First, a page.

Family themes are the link in this eclectic list of works.
We claim Nell Pierce (A Place Near Eden, Allen & Unwin, Australia, 2022; winner of the Australian Vogel Literary Award 2022) as one of our own, although she no longer lives in Canberra – she has childhood connections and some of this story takes place here.
So deservedly the winner of the Vogel, this is a thrilling psychological mystery in which the reader is constantly doubting the account of events given by our heroine Matilda – not least because she keeps doubting it herself.
It’s the story of a disappearance, but it’s also about the trustworthiness of evidence and memory, the skewing of our perspectives, the ability of some to manipulate our perception and the ways that we love in families.
This is impressive, intelligent writing from an author adept at creating and sustaining tension and doubt. That we never have resolution is perhaps an essential silence in this powerful piece.
In Karen Waldman’s Sidnie meets Uncle Sam – Travels with my mum (Broadcast Books), we clearly understand how a dog can be part of one’s family, equally as highly regarded and well-treated as any other member. This book invites us to see the world through the eyes of Karen’s dog Sidnie, particularly contemporary US society. While Karen has lived and worked all over, she has close regional connections with Murrumbateman – so she’s in our fold.
Sidnie is a much-loved cocker spaniel who travels to New Jersey where his human dad has a Christmas tree farm. This really is a love story in several ways, but it’s also a shrewd and clever observation of the vagaries of American society.
The author shows remarkable restraint in her commentary, aided perhaps by having a dog’s eye view of life. There’s humour, wit and compassion here and a salutary lesson for us all in tolerance and finding joy in all things.
Caroline Magerl’s (words and pictures) Piano Fingers (Walker Books, Australia, 2022) is a book steeped in charm and whimsy both in its text and in the wonderfully evocative paintings. It’s a complex story about finding your place in your own family and the world, and the intrinsic joys of music.
Caroline is living in Queensland now but spent some years here while her daughter studied music, so the connection is too strong to resist.
This is an utterly beguiling work of magical realism. Bea, our child heroine, longs to be seen, to find her own music. She does this in the end with the help of a mysteriously appearing piano that comes with resident mice and a maestro cat. The language is lusciously poetic and rich, a book to be savoured by adults and children alike. I loved it at first glance.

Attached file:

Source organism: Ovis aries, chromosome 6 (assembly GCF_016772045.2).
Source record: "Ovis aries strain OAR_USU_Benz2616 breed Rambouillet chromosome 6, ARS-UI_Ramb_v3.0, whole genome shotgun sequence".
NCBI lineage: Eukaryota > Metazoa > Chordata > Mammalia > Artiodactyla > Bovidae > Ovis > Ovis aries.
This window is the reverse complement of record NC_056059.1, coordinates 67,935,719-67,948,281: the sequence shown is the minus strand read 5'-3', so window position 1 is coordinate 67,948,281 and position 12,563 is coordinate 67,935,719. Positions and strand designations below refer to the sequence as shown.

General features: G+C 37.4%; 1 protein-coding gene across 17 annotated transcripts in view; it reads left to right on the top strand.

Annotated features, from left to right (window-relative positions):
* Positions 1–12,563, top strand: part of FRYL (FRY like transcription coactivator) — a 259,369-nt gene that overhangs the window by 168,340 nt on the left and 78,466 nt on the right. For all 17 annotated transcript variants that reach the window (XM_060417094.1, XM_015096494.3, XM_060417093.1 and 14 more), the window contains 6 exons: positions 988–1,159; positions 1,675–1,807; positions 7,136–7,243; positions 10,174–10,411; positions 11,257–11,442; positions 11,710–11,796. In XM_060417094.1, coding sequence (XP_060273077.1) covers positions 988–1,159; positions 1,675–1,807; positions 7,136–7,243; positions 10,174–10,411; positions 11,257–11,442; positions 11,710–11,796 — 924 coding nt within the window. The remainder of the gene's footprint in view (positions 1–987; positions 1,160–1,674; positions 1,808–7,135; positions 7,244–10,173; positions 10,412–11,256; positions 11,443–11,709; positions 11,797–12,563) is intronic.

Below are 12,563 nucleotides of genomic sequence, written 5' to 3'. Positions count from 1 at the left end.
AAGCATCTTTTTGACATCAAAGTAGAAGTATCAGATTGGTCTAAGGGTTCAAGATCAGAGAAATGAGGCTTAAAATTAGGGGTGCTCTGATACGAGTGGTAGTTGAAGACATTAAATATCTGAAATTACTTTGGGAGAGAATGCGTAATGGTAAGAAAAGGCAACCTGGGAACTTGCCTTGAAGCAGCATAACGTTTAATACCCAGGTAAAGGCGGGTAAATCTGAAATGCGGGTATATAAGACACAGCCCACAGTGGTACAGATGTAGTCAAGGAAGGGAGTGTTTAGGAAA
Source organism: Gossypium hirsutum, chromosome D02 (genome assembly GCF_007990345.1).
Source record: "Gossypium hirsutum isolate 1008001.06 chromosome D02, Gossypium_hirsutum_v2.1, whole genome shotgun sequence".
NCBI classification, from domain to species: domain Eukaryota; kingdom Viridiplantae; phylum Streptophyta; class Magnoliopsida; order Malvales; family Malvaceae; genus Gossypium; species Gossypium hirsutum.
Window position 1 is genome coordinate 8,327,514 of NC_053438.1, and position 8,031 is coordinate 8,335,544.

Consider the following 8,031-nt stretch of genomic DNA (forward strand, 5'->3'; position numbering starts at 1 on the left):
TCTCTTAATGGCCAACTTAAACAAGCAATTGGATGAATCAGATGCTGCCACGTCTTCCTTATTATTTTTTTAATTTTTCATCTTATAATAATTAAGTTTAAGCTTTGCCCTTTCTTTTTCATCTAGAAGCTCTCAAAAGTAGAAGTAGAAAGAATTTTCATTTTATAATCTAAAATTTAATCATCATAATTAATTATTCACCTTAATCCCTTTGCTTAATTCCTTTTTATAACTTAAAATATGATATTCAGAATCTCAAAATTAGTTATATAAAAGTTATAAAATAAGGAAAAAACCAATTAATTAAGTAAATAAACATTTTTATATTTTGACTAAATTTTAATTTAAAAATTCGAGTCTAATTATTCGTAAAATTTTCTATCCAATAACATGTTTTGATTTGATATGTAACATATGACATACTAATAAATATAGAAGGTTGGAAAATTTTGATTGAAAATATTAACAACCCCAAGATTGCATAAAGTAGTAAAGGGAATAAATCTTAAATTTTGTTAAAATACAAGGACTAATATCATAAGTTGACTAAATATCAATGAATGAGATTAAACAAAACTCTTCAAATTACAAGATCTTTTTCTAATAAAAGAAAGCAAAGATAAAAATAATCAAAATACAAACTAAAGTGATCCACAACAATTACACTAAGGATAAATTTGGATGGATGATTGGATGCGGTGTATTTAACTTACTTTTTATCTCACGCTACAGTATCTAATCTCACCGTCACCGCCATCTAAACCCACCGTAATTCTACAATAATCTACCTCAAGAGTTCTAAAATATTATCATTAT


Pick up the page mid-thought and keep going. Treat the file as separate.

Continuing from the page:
David Conley, a Canberra school teacher and writer, has undertaken the mammoth task of making sets of epic-length traditional stories and myths comprehensible to young children. That Book About Norse Mythology (Books 1 and 2) and That Book About Greek Mythology (Books 1 and 2), both sets are self-published, retell in simple terms the dramas and conflicts, the jealousies and power struggles of the mortals and immortals and the effects of their hubris, violent acts and ruthlessness on ordinary folk.
With a deft hand, the author deals with pillaging and the like, such a feature of these tales. He’s matter of fact in his storytelling and as ruthless as the gods in what he slices out.
David’s epic effort is supported by solid research and empirical testing in classrooms. His drawing style is deliberately childlike – just the sort of thing to appeal to young ones and especially some of those reluctant male readers we are always hearing about.
The author insists that pictures must hold their own and nothing unnecessary must be allowed to stay in these books. I think he’s on a winning formula.
Barbie Robinson is co-founder and a content creator for Living Arts Canberra, a not-for-profit media outfit supporting arts and community in the Canberra region and books worldwide through its website, podcast interviews and a 24/7 internet radio station.